Saturday, June 21, 2008

Guido Lives!

I have no idea why we keep giving the turtles Italian names. Scratch that. I know why I named Vincenzo, but the new turtle was purely accidental. Yesterday morning while I was out in the yard with the dog--she's a sweet dog and doesn't eat turtles, unlike some other dogs in my acquaintance--I saw a strange bump in the grass. I didn't have my glasses on, so I went across the yard to investigate; the closer I got, the stranger the bump became, especially because it developed a long, skinny neck and beady orange eyes. Turned out it was another boxie basking in the sun. A perfectly healthy, gorgeously colored, roughly ten-to-fifteen-year-old boxie. You can tell by looking at him how vital he is, and what a difference there is between poor Vincenzo and him.
The rest of the good news is that we marked him with a little dot of brightly colored nail polish to make sure we know who he is if he comes through again; chances are the dot will wear off and we won't recognize him if he does come back, but it seemed like a good idea at the time. After his photo shoot, I let him go and giggled while he trundled down the walk and disappeared into garden. Which leads me to my next thought.
Since endangered and extinct species have been in the news recently, I'm going to take the opportunity to grumble about conservation and preservation and how silly the local government is about not being more attentive to these issues: If a species is at risk and you know it's at risk, either due to habitat loss or population loss, doesn't it behoove you to do something about it before the species in question is extinct? I don't know the exact statistics, but I do know the information isn't hard to find. If even three adult box turtles are removed--and yes, three is a comparatively small number--from the wild, the effects on the population are devestating. So, if the DNR works with local people to band bats and songbirds, why not consider banding turtles so you can keep track of them? College students, the DNR, the National Wildlife Federation, the Sierra Club... SOMEONE needs to think about this before the boxie goes the way of the dodo and carrier pidgeon. Not just boxies, really... but I think you get the idea.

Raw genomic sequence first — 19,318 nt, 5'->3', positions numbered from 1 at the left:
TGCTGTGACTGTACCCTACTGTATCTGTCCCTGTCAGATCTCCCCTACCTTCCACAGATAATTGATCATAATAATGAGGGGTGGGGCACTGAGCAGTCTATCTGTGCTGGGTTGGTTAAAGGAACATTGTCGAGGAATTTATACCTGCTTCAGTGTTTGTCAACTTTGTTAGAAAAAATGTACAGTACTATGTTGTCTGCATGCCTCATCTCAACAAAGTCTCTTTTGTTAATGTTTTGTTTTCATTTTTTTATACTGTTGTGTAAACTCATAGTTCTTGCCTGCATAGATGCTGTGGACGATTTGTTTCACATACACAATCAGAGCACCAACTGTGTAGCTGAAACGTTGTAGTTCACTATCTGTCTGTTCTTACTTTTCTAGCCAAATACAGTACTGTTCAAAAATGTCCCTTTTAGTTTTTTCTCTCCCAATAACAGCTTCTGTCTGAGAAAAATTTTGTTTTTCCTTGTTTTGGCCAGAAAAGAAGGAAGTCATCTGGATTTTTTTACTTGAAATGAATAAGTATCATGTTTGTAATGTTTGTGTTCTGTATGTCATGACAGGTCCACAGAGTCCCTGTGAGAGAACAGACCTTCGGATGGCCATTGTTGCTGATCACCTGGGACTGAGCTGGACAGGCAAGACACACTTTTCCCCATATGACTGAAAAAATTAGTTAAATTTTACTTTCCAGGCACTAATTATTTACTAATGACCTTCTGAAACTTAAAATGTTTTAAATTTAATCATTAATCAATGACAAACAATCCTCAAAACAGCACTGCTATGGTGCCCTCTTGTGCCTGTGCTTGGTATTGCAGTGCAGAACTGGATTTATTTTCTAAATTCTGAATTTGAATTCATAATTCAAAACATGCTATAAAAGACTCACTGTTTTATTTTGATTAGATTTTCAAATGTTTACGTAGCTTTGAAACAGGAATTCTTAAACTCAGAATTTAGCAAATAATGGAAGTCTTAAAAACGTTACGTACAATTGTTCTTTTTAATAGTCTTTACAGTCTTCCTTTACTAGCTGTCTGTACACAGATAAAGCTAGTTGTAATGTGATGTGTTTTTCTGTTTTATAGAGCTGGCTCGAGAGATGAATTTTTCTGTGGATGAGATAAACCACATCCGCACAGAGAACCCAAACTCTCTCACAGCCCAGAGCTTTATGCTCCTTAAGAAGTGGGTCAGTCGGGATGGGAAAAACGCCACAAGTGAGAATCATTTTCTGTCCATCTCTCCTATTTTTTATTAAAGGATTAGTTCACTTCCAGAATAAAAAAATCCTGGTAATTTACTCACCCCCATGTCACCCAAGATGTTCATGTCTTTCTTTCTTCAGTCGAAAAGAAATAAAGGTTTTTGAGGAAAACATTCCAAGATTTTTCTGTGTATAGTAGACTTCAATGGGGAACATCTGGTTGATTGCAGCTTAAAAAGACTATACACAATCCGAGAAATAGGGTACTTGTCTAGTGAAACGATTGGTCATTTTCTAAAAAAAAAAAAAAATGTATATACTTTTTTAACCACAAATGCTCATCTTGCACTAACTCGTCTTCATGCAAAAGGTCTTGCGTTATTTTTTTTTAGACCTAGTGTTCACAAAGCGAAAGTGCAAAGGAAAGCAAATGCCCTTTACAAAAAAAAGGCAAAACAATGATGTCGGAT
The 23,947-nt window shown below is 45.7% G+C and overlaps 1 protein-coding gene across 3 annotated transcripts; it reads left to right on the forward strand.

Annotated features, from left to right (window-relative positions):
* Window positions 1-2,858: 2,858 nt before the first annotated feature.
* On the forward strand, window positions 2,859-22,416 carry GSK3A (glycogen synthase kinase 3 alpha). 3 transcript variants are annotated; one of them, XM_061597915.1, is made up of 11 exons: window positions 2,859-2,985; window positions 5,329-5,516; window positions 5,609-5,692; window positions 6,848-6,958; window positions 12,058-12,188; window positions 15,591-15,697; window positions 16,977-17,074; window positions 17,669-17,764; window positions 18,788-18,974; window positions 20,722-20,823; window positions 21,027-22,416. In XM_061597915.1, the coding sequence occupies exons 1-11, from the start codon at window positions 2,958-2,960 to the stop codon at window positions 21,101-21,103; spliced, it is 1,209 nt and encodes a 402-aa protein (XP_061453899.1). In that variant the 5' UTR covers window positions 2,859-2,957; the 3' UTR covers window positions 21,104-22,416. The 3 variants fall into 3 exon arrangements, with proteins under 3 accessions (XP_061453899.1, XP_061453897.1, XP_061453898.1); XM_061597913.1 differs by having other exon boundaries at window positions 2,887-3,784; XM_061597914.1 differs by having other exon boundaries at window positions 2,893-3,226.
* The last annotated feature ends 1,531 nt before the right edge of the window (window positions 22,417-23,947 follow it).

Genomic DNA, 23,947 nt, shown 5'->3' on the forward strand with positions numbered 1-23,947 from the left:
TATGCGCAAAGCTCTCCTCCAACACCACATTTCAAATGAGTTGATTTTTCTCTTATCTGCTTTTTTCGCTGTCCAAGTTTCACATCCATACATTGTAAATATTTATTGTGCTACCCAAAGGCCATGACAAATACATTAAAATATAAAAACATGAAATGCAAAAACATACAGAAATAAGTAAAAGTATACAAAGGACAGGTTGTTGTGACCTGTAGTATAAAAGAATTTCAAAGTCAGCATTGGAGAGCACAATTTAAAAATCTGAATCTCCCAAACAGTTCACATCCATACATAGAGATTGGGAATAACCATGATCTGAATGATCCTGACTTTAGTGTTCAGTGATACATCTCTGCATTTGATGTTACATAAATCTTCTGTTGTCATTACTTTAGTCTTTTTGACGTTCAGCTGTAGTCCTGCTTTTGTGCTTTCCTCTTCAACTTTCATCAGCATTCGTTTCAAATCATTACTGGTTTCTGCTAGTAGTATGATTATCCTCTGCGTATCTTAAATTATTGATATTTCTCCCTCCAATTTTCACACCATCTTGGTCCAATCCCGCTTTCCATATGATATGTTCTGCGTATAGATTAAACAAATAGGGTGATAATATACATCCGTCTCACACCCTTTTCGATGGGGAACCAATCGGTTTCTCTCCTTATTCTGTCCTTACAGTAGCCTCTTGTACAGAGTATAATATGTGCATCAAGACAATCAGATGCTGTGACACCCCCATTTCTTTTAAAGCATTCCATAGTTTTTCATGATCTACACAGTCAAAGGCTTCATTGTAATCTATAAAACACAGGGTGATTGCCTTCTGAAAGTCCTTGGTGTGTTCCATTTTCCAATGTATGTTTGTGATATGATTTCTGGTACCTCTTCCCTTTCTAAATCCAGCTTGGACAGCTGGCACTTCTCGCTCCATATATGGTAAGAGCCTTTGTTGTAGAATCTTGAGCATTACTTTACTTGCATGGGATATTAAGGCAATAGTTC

"But they're not in any immediate danger," some overworked, harrassed bureaucrat will probably say.
That's exactly the point. People probably thought there would always be carrier pidgeons. People probably still think there will always be this animal or that plant. We become complacent, and when a disaster occurs, we mourn it, and then we begin to forget, until all that's left is a blurb in a biology textbook or in an encyclopedia, and there's a sad, stuffed specimen collecting dust in a museum.
Maybe my view is a little grim, and maybe there are bigger problems than the plight of a backwoods herp in Appalachia--that sounds like a good name for a book--but I prefer to be realistic.
On a more positive note, our property is now a certified wildlife habitat and we've got a sign tacked up to prove it. More information on such things can be found by clicking on the picture, yes it can. ;)



Rachael said...

Wow! That's very cool! My mom wanted to do that with our property back when we found gopher tortoises, which are endangered, in the backyard, but we never have... Maybe we still should. And I quite agree with you that people should be much more proactive in protecting species that might become endangered.

La Duchesse said...

Amen and pass the rootbeer!